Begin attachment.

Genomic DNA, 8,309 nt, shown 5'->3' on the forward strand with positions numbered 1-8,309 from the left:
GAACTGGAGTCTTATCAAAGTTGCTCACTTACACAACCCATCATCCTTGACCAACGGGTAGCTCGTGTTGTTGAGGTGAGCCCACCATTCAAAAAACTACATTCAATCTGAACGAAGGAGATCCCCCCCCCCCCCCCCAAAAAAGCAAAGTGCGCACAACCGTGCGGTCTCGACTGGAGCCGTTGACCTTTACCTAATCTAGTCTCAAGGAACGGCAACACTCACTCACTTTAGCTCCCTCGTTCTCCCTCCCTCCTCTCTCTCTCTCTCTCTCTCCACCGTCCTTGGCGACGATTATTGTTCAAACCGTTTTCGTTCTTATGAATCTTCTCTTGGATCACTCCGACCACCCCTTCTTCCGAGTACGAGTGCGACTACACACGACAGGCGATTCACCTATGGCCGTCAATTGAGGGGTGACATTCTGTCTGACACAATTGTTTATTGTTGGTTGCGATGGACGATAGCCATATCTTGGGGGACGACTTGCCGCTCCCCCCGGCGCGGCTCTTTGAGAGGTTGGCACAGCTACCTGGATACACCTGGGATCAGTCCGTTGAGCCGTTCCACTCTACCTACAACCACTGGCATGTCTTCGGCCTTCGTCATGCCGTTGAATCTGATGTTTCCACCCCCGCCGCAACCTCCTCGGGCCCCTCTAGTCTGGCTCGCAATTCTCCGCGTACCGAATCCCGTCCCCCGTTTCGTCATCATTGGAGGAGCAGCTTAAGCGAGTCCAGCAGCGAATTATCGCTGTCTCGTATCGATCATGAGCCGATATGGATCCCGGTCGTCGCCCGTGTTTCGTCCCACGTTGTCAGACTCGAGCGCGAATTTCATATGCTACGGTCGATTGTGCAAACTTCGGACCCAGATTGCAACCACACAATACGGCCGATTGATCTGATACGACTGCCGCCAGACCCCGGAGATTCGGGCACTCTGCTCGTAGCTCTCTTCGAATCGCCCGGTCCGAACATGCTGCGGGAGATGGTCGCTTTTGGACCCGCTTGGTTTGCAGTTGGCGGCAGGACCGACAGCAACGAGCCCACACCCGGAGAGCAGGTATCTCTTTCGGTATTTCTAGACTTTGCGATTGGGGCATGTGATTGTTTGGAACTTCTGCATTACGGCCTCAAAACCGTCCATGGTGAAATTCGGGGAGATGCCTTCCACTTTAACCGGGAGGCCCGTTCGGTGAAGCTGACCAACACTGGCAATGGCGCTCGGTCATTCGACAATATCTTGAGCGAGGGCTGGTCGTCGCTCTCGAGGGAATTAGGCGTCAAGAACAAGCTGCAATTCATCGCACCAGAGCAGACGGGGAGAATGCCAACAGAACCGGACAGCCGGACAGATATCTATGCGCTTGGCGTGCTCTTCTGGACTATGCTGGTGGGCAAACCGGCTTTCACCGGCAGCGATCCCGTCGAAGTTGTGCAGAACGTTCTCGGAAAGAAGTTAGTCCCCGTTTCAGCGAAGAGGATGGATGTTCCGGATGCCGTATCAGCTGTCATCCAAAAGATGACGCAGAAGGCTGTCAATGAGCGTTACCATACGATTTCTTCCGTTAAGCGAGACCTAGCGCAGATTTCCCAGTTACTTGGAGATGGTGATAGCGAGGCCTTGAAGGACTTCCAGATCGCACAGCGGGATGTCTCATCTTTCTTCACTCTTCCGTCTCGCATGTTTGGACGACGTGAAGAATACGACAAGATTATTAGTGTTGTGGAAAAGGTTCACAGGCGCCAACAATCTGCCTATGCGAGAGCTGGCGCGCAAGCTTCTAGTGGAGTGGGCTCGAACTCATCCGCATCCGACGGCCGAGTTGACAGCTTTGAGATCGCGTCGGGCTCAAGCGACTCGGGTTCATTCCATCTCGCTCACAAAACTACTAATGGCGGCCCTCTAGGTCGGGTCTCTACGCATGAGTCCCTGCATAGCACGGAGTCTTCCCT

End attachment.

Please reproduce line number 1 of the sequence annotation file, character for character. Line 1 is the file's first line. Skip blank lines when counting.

Genomic DNA, 8,309 nt, shown 5'->3' on the forward strand with positions numbered 1-8,309 from the left: